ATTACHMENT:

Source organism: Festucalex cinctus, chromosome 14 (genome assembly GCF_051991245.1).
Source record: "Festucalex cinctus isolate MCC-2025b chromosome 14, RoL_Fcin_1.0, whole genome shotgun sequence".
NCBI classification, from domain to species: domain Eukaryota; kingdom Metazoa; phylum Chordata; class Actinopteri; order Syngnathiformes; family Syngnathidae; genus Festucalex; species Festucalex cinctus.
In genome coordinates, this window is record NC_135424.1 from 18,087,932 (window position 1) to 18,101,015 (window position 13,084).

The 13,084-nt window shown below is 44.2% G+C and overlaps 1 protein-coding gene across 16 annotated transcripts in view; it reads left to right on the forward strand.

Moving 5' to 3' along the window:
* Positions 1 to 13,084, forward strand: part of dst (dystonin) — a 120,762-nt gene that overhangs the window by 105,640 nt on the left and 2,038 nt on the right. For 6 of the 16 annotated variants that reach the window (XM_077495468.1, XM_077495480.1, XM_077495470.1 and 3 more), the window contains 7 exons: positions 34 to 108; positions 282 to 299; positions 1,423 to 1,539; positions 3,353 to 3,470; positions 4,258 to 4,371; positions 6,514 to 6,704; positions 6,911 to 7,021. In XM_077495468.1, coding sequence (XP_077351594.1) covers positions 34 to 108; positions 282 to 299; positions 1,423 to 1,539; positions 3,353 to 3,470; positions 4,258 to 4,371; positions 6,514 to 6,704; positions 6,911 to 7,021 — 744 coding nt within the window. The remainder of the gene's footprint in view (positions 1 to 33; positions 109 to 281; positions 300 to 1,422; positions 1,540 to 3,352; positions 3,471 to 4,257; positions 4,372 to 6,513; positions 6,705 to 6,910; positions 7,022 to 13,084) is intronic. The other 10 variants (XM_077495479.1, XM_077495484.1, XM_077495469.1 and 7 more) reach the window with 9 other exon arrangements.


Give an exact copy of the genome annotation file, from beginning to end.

Source organism: Festucalex cinctus, chromosome 14 (genome assembly GCF_051991245.1).
Source record: "Festucalex cinctus isolate MCC-2025b chromosome 14, RoL_Fcin_1.0, whole genome shotgun sequence".
NCBI classification, from domain to species: domain Eukaryota; kingdom Metazoa; phylum Chordata; class Actinopteri; order Syngnathiformes; family Syngnathidae; genus Festucalex; species Festucalex cinctus.
In genome coordinates, this window is record NC_135424.1 from 18,087,932 (window position 1) to 18,101,015 (window position 13,084).

The 13,084-nt window shown below is 44.2% G+C and overlaps 1 protein-coding gene across 16 annotated transcripts in view; it reads left to right on the forward strand.

Moving 5' to 3' along the window:
* Positions 1 to 13,084, forward strand: part of dst (dystonin) — a 120,762-nt gene that overhangs the window by 105,640 nt on the left and 2,038 nt on the right. For 6 of the 16 annotated variants that reach the window (XM_077495468.1, XM_077495480.1, XM_077495470.1 and 3 more), the window contains 7 exons: positions 34 to 108; positions 282 to 299; positions 1,423 to 1,539; positions 3,353 to 3,470; positions 4,258 to 4,371; positions 6,514 to 6,704; positions 6,911 to 7,021. In XM_077495468.1, coding sequence (XP_077351594.1) covers positions 34 to 108; positions 282 to 299; positions 1,423 to 1,539; positions 3,353 to 3,470; positions 4,258 to 4,371; positions 6,514 to 6,704; positions 6,911 to 7,021 — 744 coding nt within the window. The remainder of the gene's footprint in view (positions 1 to 33; positions 109 to 281; positions 300 to 1,422; positions 1,540 to 3,352; positions 3,471 to 4,257; positions 4,372 to 6,513; positions 6,705 to 6,910; positions 7,022 to 13,084) is intronic. The other 10 variants (XM_077495479.1, XM_077495484.1, XM_077495469.1 and 7 more) reach the window with 9 other exon arrangements.